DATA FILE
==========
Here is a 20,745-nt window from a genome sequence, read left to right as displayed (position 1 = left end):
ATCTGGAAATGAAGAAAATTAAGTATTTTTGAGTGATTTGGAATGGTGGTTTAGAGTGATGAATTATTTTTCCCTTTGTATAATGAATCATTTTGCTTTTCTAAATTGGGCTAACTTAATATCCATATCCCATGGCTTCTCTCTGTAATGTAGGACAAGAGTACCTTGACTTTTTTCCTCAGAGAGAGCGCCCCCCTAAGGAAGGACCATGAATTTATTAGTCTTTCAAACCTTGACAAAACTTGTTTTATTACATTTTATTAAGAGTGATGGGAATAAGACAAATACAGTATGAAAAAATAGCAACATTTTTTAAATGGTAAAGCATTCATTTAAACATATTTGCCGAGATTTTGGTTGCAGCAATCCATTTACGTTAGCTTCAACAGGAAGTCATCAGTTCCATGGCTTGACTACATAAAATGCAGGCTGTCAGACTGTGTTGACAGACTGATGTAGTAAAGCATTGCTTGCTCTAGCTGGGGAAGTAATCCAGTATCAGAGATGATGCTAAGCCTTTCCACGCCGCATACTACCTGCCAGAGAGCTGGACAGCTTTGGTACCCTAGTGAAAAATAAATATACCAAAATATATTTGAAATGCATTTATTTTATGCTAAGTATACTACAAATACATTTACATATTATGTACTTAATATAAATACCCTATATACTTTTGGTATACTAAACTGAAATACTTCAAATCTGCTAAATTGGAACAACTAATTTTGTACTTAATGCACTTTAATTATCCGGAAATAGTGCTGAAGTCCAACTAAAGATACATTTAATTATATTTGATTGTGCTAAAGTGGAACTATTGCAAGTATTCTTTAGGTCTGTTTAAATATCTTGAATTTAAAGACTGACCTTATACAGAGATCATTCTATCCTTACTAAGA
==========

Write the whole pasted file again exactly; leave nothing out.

Here is a 20,745-nt window from a genome sequence, read left to right as displayed (position 1 = left end):
ATCTGGAAATGAAGAAAATTAAGTATTTTTGAGTGATTTGGAATGGTGGTTTAGAGTGATGAATTATTTTTCCCTTTGTATAATGAATCATTTTGCTTTTCTAAATTGGGCTAACTTAATATCCATATCCCATGGCTTCTCTCTGTAATGTAGGACAAGAGTACCTTGACTTTTTTCCTCAGAGAGAGCGCCCCCCTAAGGAAGGACCATGAATTTATTAGTCTTTCAAACCTTGACAAAACTTGTTTTATTACATTTTATTAAGAGTGATGGGAATAAGACAAATACAGTATGAAAAAATAGCAACATTTTTTAAATGGTAAAGCATTCATTTAAACATATTTGCCGAGATTTTGGTTGCAGCAATCCATTTACGTTAGCTTCAACAGGAAGTCATCAGTTCCATGGCTTGACTACATAAAATGCAGGCTGTCAGACTGTGTTGACAGACTGATGTAGTAAAGCATTGCTTGCTCTAGCTGGGGAAGTAATCCAGTATCAGAGATGATGCTAAGCCTTTCCACGCCGCATACTACCTGCCAGAGAGCTGGACAGCTTTGGTACCCTAGTGAAAAATAAATATACCAAAATATATTTGAAATGCATTTATTTTATGCTAAGTATACTACAAATACATTTACATATTATGTACTTAATATAAATACCCTATATACTTTTGGTATACTAAACTGAAATACTTCAAATCTGCTAAATTGGAACAACTAATTTTGTACTTAATGCACTTTAATTATCCGGAAATAGTGCTGAAGTCCAACTAAAGATACATTTAATTATATTTGATTGTGCTAAAGTGGAACTATTGCAAGTATTCTTTAGGTCTGTTTAAATATCTTGAATTTAAAGACTGACCTTATACAGAGATCATTCTATCCTTACTAAGA